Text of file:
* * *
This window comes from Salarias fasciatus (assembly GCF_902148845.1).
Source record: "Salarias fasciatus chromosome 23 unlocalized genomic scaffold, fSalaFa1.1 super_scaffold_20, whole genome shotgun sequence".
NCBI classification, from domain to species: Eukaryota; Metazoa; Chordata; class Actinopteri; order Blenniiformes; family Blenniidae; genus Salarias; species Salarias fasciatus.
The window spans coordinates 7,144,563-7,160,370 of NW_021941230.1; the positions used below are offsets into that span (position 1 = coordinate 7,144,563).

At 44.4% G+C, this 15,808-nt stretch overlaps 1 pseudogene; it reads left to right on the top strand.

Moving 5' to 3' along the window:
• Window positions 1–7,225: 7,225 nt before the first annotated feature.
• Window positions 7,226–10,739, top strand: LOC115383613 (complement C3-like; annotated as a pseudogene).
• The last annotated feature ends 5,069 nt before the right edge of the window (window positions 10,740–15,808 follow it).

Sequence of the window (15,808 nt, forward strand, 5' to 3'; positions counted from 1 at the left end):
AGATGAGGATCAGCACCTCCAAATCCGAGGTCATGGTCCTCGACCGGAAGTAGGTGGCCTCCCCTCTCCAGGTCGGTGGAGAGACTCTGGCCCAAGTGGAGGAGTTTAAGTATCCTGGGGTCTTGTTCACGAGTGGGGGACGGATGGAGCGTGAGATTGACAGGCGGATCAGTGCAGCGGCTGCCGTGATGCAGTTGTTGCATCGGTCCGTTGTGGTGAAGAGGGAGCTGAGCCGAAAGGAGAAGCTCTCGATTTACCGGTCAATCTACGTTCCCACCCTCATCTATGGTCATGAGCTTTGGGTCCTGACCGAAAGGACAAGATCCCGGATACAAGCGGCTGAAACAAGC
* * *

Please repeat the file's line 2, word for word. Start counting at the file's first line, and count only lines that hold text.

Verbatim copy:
Source record: "Salarias fasciatus chromosome 23 unlocalized genomic scaffold, fSalaFa1.1 super_scaffold_20, whole genome shotgun sequence".